Frontier Behavioral Health opens residential treatment facility, sees need increase throughout the pandemic
The facility is an eight bed center for women
FLOYD COUNTY, Ky. (WYMT) - Last month, Frontier Behavioral Health opened its second residential treatment facility.
“We found the necessity for a women’s program and with our partners, we’ve been working in the court systems and some other agencies,” said CEO Randy Hunter.
In May, Frontier Behavioral Health opened a 24-bed men’s facility in Johnson County. The new treatment center is an eight-bed facility for women in Floyd County.
“We quickly were able to fill that facility based on a lot of different factors, of course, the need in the area for addiction treatment and also you know with COVID-19 having a factor involved in that as well,” said Hunter.
Hunter says the need for treatment is high, as the COVID-19 pandemic has created an even larger opioid epidemic.
“During the course of the year we saw a lot of our good patients in our outpatient facilities actually they would relapse and so forth and so again the need for residential treatment,” said Hunter. “Everybody’s under a lot of stress with COVID-19 you know and that results in a lot of people with addiction issues and mental health issues a lot of their triggers and it causes them to fall back into their old ways sometimes.
Hunter says the focus and vision for Frontier Behavioral Health is to have several smaller facilities instead of 100 plus bed treatment centers.
“We’re more about treating a smaller group of people and having a better success rate than having larger more institutionalized facilities. We’re here to treat just our region,” said Hunter. “We want to treat them not only for addiction but when they get well and they do better we want to treat them in our pediatrics for their kids, we want to treat them in our rural health centers and our primary care.”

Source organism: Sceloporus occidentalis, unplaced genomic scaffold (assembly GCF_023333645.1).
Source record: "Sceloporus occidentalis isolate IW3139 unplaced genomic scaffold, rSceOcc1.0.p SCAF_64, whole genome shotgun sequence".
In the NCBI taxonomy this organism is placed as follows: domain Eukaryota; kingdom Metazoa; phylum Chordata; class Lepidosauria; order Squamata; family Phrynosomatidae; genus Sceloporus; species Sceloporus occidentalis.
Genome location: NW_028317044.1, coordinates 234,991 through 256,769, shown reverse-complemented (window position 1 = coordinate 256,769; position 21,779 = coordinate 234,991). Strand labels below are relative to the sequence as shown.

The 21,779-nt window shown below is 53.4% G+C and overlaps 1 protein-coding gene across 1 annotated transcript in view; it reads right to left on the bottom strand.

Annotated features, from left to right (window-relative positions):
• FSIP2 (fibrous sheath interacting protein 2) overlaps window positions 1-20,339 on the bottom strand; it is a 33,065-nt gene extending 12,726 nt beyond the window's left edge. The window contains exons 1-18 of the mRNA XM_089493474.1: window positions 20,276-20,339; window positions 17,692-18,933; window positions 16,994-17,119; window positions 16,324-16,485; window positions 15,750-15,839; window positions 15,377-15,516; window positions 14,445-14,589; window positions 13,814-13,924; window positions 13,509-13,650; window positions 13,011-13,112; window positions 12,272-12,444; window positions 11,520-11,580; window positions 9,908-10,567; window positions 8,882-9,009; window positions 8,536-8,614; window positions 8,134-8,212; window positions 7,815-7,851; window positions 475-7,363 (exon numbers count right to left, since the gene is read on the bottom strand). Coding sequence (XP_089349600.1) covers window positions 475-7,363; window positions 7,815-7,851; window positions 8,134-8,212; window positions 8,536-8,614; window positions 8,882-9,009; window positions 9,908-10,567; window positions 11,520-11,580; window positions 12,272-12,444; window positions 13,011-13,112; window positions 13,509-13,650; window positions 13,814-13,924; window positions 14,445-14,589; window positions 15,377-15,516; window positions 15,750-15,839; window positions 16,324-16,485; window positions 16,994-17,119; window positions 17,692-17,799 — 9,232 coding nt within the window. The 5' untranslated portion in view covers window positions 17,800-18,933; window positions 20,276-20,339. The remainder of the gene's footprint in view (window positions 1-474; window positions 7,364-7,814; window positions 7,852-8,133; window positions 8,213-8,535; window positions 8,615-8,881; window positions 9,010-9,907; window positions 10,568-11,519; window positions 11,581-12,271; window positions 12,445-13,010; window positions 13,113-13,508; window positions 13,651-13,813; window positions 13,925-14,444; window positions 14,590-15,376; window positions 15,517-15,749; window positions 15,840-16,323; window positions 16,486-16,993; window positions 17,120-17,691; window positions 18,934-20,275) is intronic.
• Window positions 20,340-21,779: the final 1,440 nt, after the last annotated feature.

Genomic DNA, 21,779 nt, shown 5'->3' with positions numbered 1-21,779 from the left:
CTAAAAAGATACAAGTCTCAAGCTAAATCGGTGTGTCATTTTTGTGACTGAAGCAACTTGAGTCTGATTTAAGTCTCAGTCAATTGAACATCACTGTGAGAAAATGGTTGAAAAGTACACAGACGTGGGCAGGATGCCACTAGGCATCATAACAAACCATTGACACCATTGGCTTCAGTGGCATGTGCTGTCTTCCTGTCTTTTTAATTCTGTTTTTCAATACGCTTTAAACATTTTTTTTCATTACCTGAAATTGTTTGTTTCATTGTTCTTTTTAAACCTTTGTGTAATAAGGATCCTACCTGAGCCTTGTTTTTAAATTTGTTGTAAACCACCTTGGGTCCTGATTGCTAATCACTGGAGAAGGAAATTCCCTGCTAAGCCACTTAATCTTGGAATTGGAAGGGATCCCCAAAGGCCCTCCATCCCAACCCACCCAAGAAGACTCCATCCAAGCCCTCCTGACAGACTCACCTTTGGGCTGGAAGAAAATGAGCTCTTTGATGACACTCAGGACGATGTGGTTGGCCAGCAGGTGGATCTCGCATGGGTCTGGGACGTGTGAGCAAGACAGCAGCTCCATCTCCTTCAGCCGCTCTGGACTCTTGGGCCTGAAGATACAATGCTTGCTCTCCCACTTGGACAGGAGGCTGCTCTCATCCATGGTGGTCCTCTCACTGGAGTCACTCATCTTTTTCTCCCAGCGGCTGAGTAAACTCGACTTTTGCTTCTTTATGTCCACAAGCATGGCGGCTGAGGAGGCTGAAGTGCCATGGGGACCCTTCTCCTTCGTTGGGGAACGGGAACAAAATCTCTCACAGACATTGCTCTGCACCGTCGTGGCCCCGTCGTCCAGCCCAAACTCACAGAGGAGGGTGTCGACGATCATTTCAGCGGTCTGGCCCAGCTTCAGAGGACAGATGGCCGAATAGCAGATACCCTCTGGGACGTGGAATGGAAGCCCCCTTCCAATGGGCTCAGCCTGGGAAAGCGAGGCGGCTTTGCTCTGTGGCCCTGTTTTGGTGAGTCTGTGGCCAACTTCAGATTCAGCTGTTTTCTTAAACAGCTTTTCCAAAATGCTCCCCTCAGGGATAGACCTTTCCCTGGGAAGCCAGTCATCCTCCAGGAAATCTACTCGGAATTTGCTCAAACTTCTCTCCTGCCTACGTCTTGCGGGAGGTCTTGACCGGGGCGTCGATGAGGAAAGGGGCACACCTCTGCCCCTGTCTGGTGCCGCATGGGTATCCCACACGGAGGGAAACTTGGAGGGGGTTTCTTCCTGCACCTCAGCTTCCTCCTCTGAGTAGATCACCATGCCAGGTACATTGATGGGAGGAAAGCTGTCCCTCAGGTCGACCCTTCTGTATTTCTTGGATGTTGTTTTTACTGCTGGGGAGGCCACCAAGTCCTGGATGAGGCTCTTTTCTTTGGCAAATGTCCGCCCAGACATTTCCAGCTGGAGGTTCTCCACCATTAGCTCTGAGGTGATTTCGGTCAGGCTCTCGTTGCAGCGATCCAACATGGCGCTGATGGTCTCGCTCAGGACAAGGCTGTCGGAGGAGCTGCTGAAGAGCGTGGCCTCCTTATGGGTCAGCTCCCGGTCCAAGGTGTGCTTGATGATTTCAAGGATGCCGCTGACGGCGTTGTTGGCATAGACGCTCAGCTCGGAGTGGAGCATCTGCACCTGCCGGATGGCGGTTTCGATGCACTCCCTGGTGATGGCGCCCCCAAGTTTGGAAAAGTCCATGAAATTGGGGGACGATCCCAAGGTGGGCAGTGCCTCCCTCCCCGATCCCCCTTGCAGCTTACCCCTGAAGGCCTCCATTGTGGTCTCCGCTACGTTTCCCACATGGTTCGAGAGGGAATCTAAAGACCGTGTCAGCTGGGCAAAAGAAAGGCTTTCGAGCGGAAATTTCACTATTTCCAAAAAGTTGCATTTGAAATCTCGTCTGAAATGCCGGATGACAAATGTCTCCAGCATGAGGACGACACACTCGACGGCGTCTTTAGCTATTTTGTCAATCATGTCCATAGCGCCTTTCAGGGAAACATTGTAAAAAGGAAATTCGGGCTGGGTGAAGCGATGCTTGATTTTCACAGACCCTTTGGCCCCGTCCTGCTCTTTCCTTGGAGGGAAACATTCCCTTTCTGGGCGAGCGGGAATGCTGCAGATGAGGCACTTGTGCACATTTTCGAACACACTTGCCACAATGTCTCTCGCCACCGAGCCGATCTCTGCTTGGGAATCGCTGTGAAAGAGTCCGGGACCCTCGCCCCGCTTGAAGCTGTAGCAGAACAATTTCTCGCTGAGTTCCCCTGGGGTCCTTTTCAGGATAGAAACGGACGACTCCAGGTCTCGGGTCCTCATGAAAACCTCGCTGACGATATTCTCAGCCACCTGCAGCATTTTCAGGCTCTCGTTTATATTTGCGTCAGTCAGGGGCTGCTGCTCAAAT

Residential Director Chanel Musick, says the treatment programs they offer are 30, 60 and 90 programs. Each woman can choose what is best for their needs.
“They’re our family while they are in our program. We treat them like family they treat us like family. That’s the main thing is individualized care to show them what we need and what they need,” said Musick.
The treatment includes group therapy, individual therapy, peer support groups and basic life skill classes.
“We kind of get them ready for a job placement, school placement, outpatient that we’re still there for them. They still have a family to lean on when they need us the most,” said Musick.
She says the treatment is about showing them what is on the other side of addiction.
“When they come in, you see a person that is dead. That is just rock bottom and over a week you see the glow come back in their eyes. You see that they have people that care for them. They are human again. They don’t have the sickness that they’ve been trying to escape from for so long. They’re finally coming along and realizing who they are and who they can be and what they can be once they graduate our program,” said Musick.
Hunter says they hope to expand their programs next year and open both another women’s and men’s treatment facility.
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